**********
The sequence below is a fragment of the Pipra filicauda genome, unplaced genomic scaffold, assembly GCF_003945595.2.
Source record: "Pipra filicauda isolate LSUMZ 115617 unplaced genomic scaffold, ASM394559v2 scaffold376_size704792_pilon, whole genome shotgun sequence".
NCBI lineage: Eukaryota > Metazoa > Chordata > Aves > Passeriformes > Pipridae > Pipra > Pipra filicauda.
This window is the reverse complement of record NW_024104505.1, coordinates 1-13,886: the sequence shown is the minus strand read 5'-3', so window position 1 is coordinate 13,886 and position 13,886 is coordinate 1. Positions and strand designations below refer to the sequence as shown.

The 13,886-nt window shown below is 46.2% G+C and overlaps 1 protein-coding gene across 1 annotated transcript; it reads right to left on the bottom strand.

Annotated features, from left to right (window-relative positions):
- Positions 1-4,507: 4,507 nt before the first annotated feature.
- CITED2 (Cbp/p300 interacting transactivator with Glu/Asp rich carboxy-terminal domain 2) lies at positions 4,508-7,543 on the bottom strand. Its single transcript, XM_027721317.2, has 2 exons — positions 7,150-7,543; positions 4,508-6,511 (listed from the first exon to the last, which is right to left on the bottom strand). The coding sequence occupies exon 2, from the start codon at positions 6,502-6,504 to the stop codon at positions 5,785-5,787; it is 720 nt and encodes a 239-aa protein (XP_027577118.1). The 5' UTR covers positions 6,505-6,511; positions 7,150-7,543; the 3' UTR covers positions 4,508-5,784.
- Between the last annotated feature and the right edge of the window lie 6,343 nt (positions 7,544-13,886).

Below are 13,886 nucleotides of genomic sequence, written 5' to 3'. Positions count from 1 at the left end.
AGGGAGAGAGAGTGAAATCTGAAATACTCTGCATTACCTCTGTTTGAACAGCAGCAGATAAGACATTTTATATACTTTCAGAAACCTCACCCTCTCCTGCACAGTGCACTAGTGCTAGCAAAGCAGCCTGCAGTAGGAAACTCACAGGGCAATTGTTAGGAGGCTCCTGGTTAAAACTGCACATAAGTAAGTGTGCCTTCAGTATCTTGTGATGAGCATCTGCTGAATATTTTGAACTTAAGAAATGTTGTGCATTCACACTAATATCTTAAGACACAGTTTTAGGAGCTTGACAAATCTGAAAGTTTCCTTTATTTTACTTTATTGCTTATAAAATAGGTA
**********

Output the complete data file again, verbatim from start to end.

The sequence below is a fragment of the Pipra filicauda genome, unplaced genomic scaffold, assembly GCF_003945595.2.
Source record: "Pipra filicauda isolate LSUMZ 115617 unplaced genomic scaffold, ASM394559v2 scaffold376_size704792_pilon, whole genome shotgun sequence".
NCBI lineage: Eukaryota > Metazoa > Chordata > Aves > Passeriformes > Pipridae > Pipra > Pipra filicauda.
This window is the reverse complement of record NW_024104505.1, coordinates 1-13,886: the sequence shown is the minus strand read 5'-3', so window position 1 is coordinate 13,886 and position 13,886 is coordinate 1. Positions and strand designations below refer to the sequence as shown.

The 13,886-nt window shown below is 46.2% G+C and overlaps 1 protein-coding gene across 1 annotated transcript; it reads right to left on the bottom strand.

Annotated features, from left to right (window-relative positions):
- Positions 1-4,507: 4,507 nt before the first annotated feature.
- CITED2 (Cbp/p300 interacting transactivator with Glu/Asp rich carboxy-terminal domain 2) lies at positions 4,508-7,543 on the bottom strand. Its single transcript, XM_027721317.2, has 2 exons — positions 7,150-7,543; positions 4,508-6,511 (listed from the first exon to the last, which is right to left on the bottom strand). The coding sequence occupies exon 2, from the start codon at positions 6,502-6,504 to the stop codon at positions 5,785-5,787; it is 720 nt and encodes a 239-aa protein (XP_027577118.1). The 5' UTR covers positions 6,505-6,511; positions 7,150-7,543; the 3' UTR covers positions 4,508-5,784.
- Between the last annotated feature and the right edge of the window lie 6,343 nt (positions 7,544-13,886).

Below are 13,886 nucleotides of genomic sequence, written 5' to 3'. Positions count from 1 at the left end.
AGGGAGAGAGAGTGAAATCTGAAATACTCTGCATTACCTCTGTTTGAACAGCAGCAGATAAGACATTTTATATACTTTCAGAAACCTCACCCTCTCCTGCACAGTGCACTAGTGCTAGCAAAGCAGCCTGCAGTAGGAAACTCACAGGGCAATTGTTAGGAGGCTCCTGGTTAAAACTGCACATAAGTAAGTGTGCCTTCAGTATCTTGTGATGAGCATCTGCTGAATATTTTGAACTTAAGAAATGTTGTGCATTCACACTAATATCTTAAGACACAGTTTTAGGAGCTTGACAAATCTGAAAGTTTCCTTTATTTTACTTTATTGCTTATAAAATAGGTA